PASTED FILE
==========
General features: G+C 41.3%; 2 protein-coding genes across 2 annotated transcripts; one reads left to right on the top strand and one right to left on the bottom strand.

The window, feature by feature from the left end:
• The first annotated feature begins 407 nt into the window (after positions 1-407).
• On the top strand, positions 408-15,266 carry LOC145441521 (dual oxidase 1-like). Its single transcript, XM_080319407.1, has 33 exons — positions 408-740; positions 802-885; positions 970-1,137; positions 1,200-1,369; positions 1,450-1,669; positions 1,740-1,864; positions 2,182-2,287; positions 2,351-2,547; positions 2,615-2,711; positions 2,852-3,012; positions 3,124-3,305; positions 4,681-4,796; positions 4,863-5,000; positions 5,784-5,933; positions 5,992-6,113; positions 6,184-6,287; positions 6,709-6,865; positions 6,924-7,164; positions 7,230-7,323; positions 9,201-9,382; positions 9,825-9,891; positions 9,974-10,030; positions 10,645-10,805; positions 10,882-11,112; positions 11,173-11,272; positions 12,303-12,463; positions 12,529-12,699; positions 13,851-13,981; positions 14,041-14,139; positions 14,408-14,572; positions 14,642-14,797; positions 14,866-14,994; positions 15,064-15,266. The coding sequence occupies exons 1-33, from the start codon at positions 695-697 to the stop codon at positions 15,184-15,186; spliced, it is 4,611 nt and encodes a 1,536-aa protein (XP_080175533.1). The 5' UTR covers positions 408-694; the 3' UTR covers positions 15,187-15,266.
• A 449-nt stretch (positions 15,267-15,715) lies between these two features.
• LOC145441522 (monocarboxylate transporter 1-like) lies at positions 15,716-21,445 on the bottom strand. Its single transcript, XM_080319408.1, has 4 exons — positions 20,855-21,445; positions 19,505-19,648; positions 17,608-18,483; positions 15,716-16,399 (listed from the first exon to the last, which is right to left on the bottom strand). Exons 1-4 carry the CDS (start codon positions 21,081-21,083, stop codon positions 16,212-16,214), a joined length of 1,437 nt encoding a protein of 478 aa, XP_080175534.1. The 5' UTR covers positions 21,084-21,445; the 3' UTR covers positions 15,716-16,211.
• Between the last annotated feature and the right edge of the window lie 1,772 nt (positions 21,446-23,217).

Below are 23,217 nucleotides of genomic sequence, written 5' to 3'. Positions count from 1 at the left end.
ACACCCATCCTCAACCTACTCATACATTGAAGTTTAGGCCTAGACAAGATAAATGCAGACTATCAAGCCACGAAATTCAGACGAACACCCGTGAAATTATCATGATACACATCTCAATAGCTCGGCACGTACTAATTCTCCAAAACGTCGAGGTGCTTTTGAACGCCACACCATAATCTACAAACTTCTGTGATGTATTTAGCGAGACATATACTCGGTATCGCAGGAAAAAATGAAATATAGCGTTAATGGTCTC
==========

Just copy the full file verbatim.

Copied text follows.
General features: G+C 41.3%; 2 protein-coding genes across 2 annotated transcripts; one reads left to right on the top strand and one right to left on the bottom strand.

The window, feature by feature from the left end:
• The first annotated feature begins 407 nt into the window (after positions 1-407).
• On the top strand, positions 408-15,266 carry LOC145441521 (dual oxidase 1-like). Its single transcript, XM_080319407.1, has 33 exons — positions 408-740; positions 802-885; positions 970-1,137; positions 1,200-1,369; positions 1,450-1,669; positions 1,740-1,864; positions 2,182-2,287; positions 2,351-2,547; positions 2,615-2,711; positions 2,852-3,012; positions 3,124-3,305; positions 4,681-4,796; positions 4,863-5,000; positions 5,784-5,933; positions 5,992-6,113; positions 6,184-6,287; positions 6,709-6,865; positions 6,924-7,164; positions 7,230-7,323; positions 9,201-9,382; positions 9,825-9,891; positions 9,974-10,030; positions 10,645-10,805; positions 10,882-11,112; positions 11,173-11,272; positions 12,303-12,463; positions 12,529-12,699; positions 13,851-13,981; positions 14,041-14,139; positions 14,408-14,572; positions 14,642-14,797; positions 14,866-14,994; positions 15,064-15,266. The coding sequence occupies exons 1-33, from the start codon at positions 695-697 to the stop codon at positions 15,184-15,186; spliced, it is 4,611 nt and encodes a 1,536-aa protein (XP_080175533.1). The 5' UTR covers positions 408-694; the 3' UTR covers positions 15,187-15,266.
• A 449-nt stretch (positions 15,267-15,715) lies between these two features.
• LOC145441522 (monocarboxylate transporter 1-like) lies at positions 15,716-21,445 on the bottom strand. Its single transcript, XM_080319408.1, has 4 exons — positions 20,855-21,445; positions 19,505-19,648; positions 17,608-18,483; positions 15,716-16,399 (listed from the first exon to the last, which is right to left on the bottom strand). Exons 1-4 carry the CDS (start codon positions 21,081-21,083, stop codon positions 16,212-16,214), a joined length of 1,437 nt encoding a protein of 478 aa, XP_080175534.1. The 5' UTR covers positions 21,084-21,445; the 3' UTR covers positions 15,716-16,211.
• Between the last annotated feature and the right edge of the window lie 1,772 nt (positions 21,446-23,217).

Below are 23,217 nucleotides of genomic sequence, written 5' to 3'. Positions count from 1 at the left end.
ACACCCATCCTCAACCTACTCATACATTGAAGTTTAGGCCTAGACAAGATAAATGCAGACTATCAAGCCACGAAATTCAGACGAACACCCGTGAAATTATCATGATACACATCTCAATAGCTCGGCACGTACTAATTCTCCAAAACGTCGAGGTGCTTTTGAACGCCACACCATAATCTACAAACTTCTGTGATGTATTTAGCGAGACATATACTCGGTATCGCAGGAAAAAATGAAATATAGCGTTAATGGTCTC